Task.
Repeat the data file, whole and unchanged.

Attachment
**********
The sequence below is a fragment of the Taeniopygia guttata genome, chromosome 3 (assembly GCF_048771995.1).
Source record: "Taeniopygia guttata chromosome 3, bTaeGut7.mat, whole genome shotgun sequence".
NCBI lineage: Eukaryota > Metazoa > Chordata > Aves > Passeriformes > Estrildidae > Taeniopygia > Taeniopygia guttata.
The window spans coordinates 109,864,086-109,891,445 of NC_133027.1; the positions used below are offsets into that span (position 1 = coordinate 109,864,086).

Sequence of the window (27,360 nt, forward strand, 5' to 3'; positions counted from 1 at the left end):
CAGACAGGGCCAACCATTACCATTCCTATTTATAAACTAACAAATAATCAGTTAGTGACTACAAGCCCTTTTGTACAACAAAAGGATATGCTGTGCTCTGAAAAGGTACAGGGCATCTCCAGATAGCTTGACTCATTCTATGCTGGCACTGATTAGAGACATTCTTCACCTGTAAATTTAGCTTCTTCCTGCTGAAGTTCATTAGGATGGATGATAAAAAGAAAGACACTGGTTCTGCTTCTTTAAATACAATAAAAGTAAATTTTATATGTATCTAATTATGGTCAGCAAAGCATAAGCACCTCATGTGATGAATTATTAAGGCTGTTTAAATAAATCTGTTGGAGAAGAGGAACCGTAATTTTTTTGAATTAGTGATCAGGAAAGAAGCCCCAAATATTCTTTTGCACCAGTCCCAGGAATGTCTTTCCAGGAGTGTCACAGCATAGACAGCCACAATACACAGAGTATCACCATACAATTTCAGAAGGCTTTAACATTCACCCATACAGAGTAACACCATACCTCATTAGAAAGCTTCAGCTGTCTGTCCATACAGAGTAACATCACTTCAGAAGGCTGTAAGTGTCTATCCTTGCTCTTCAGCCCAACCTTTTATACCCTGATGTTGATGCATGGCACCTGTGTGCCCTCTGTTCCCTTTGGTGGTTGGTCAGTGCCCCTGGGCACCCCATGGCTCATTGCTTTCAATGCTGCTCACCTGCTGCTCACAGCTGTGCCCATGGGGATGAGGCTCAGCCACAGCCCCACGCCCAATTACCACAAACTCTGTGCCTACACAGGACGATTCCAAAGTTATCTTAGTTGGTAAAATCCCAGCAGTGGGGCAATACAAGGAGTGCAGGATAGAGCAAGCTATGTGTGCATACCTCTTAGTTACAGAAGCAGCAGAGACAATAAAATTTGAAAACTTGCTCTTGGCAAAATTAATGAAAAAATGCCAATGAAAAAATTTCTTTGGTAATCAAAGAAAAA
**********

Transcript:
The sequence below is a fragment of the Taeniopygia guttata genome, chromosome 3 (assembly GCF_048771995.1).
Source record: "Taeniopygia guttata chromosome 3, bTaeGut7.mat, whole genome shotgun sequence".
NCBI lineage: Eukaryota > Metazoa > Chordata > Aves > Passeriformes > Estrildidae > Taeniopygia > Taeniopygia guttata.
The window spans coordinates 109,864,086-109,891,445 of NC_133027.1; the positions used below are offsets into that span (position 1 = coordinate 109,864,086).

Sequence of the window (27,360 nt, forward strand, 5' to 3'; positions counted from 1 at the left end):
CAGACAGGGCCAACCATTACCATTCCTATTTATAAACTAACAAATAATCAGTTAGTGACTACAAGCCCTTTTGTACAACAAAAGGATATGCTGTGCTCTGAAAAGGTACAGGGCATCTCCAGATAGCTTGACTCATTCTATGCTGGCACTGATTAGAGACATTCTTCACCTGTAAATTTAGCTTCTTCCTGCTGAAGTTCATTAGGATGGATGATAAAAAGAAAGACACTGGTTCTGCTTCTTTAAATACAATAAAAGTAAATTTTATATGTATCTAATTATGGTCAGCAAAGCATAAGCACCTCATGTGATGAATTATTAAGGCTGTTTAAATAAATCTGTTGGAGAAGAGGAACCGTAATTTTTTTGAATTAGTGATCAGGAAAGAAGCCCCAAATATTCTTTTGCACCAGTCCCAGGAATGTCTTTCCAGGAGTGTCACAGCATAGACAGCCACAATACACAGAGTATCACCATACAATTTCAGAAGGCTTTAACATTCACCCATACAGAGTAACACCATACCTCATTAGAAAGCTTCAGCTGTCTGTCCATACAGAGTAACATCACTTCAGAAGGCTGTAAGTGTCTATCCTTGCTCTTCAGCCCAACCTTTTATACCCTGATGTTGATGCATGGCACCTGTGTGCCCTCTGTTCCCTTTGGTGGTTGGTCAGTGCCCCTGGGCACCCCATGGCTCATTGCTTTCAATGCTGCTCACCTGCTGCTCACAGCTGTGCCCATGGGGATGAGGCTCAGCCACAGCCCCACGCCCAATTACCACAAACTCTGTGCCTACACAGGACGATTCCAAAGTTATCTTAGTTGGTAAAATCCCAGCAGTGGGGCAATACAAGGAGTGCAGGATAGAGCAAGCTATGTGTGCATACCTCTTAGTTACAGAAGCAGCAGAGACAATAAAATTTGAAAACTTGCTCTTGGCAAAATTAATGAAAAAATGCCAATGAAAAAATTTCTTTGGTAATCAAAGAAAAA